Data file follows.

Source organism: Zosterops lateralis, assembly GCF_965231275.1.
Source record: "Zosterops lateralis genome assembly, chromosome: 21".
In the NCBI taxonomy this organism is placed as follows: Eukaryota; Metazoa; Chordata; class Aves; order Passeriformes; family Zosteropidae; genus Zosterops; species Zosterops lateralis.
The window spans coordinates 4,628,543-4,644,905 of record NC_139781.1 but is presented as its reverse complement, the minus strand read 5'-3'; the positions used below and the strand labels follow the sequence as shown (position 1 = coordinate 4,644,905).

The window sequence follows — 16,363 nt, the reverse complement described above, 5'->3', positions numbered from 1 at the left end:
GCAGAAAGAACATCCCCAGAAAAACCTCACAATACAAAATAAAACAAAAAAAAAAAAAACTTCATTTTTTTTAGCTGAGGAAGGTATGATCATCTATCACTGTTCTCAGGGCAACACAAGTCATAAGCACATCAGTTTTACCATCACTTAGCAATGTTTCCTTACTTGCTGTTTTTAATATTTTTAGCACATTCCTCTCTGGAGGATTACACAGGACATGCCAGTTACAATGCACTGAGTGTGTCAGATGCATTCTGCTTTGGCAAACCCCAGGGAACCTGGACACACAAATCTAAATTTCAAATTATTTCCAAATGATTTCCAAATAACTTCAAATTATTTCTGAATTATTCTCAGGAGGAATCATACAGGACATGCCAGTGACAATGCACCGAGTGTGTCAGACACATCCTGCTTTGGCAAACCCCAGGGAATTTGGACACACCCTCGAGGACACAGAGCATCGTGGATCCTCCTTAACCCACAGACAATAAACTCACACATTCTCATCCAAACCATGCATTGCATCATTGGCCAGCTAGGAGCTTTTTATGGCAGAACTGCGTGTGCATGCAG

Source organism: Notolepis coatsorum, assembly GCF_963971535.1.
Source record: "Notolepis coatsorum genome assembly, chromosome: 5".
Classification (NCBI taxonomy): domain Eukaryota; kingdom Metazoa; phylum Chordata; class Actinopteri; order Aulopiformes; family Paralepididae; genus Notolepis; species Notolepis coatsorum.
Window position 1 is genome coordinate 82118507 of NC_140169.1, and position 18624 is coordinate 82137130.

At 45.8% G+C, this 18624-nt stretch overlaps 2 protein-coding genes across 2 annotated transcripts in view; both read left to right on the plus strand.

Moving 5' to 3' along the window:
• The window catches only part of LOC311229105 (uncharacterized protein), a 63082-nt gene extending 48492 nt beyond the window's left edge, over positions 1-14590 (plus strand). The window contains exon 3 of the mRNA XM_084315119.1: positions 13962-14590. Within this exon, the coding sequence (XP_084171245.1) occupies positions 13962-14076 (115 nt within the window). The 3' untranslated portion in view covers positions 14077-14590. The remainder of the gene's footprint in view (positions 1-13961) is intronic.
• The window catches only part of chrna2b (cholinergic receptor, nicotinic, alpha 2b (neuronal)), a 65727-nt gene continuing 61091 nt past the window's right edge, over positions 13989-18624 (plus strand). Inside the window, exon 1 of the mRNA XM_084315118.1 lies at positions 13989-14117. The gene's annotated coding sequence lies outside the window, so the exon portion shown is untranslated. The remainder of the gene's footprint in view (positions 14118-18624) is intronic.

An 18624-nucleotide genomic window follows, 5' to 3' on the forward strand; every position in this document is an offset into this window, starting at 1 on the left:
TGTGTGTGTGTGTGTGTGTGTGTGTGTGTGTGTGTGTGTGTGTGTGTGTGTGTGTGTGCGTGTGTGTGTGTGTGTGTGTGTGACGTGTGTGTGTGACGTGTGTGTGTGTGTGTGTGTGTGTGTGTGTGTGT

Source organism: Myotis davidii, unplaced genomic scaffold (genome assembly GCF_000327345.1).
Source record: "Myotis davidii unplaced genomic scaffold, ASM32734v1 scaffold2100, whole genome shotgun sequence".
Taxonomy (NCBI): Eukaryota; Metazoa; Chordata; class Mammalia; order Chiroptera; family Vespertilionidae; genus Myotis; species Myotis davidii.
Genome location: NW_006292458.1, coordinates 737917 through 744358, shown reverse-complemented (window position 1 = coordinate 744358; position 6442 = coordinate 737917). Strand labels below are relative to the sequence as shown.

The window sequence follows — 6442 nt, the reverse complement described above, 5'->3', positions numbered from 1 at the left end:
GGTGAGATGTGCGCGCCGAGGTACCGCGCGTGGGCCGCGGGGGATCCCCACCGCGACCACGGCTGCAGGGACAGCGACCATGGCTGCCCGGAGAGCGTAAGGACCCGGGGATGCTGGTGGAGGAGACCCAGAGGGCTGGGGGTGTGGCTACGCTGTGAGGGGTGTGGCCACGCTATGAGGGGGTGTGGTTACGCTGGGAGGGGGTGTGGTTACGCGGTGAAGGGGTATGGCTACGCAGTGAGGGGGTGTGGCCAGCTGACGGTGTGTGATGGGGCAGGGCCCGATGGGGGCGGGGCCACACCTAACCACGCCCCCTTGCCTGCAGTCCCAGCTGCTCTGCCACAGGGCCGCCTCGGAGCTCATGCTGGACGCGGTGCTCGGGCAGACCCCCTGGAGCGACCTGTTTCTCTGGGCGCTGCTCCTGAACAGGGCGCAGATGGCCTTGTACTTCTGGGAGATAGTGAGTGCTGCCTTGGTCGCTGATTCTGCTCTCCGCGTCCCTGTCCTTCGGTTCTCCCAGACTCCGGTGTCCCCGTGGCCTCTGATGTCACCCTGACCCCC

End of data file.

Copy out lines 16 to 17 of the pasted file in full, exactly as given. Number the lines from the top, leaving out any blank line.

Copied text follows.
TGTGTGTGTGTGTGTGTGTGTGTGTGTGTGTGTGTGTGTGTGTGTGTGTGTGTGTGTGCGTGTGTGTGTGTGTGTGTGTGTGACGTGTGTGTGTGACGTGTGTGTGTGTGTGTGTGTGTGTGTGTGTGTGT

Source organism: Myotis davidii, unplaced genomic scaffold (genome assembly GCF_000327345.1).